Date of Award

2003

Degree Type

Thesis

Degree Name

M.A.Sc.

Department

Civil and Environmental Engineering

First Advisor

Mazurek, Kerry,

Keywords

Engineering, Civil.

Rights

CC BY-NC-ND 4.0

Abstract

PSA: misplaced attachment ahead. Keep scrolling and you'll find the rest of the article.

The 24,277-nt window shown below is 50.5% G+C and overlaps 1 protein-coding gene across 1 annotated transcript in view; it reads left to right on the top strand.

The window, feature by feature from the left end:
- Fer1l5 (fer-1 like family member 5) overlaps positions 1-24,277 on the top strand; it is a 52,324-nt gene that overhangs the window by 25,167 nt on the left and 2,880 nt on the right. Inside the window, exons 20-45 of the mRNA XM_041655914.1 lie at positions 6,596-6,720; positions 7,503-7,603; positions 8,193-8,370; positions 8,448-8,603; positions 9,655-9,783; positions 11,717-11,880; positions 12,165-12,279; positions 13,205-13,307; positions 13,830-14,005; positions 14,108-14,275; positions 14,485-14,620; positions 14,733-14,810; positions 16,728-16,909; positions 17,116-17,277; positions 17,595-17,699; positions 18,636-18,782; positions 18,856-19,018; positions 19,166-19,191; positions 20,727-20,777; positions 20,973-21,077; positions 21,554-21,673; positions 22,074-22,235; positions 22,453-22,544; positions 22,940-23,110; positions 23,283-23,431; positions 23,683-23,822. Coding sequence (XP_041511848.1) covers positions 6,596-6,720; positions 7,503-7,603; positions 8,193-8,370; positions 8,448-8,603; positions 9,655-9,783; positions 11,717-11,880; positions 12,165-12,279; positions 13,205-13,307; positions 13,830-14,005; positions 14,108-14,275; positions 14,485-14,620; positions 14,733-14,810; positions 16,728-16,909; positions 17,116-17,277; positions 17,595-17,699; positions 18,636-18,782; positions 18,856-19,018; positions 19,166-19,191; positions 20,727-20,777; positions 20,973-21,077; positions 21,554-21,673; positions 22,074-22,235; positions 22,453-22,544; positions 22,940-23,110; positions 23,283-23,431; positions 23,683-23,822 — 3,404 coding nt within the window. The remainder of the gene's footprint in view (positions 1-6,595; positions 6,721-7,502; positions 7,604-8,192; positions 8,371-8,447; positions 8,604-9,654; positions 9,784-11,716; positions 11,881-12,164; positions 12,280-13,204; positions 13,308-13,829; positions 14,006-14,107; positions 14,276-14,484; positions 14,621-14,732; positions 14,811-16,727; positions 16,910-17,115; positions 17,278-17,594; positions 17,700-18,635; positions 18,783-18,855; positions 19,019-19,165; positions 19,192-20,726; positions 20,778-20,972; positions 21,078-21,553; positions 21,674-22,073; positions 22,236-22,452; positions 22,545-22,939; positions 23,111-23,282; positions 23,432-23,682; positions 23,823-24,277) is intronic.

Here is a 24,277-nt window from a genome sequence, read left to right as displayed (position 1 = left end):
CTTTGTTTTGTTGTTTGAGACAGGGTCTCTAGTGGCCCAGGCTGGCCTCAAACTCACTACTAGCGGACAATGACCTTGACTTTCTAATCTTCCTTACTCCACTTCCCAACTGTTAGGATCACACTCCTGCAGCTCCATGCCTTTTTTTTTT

The study discussed herein focuses on the local scour created in a cohesionless sand bed by a plane turbulent wall jet with varying levels of submergence from 1 to 20. From the observations of 40 experiments the study reveals that the formation of unstable scour processes, which can be short and long-term in nature, depends on the water depth available above the mound apex for a given initial jet velocity. In case of stable scour process, the growth of the scour hole dimensions follows a linear relation with the logarithm of time beyond which the rate of change in the scour hole dimensions slows to near zero. It is observed that the effect of the tailwater depth on the development of characteristic lengths in stable scour processes become less beyond the submergence ratio of 12, whereas up to the submergence ratio of 20, which the growth of maximum mound heights are found to be influenced by the tailwater depths. (Abstract shortened by UMI.)Dept. of Civil and Environmental Engineering. Paper copy at Leddy Library: Theses & Major Papers - Basement, West Bldg. / Call Number: Thesis2003 .A37. Source: Masters Abstracts International, Volume: 42-03, page: 0993. Adviser: Kerry Mazurek. Thesis (M.A.Sc.)--University of Windsor (Canada), 2003.

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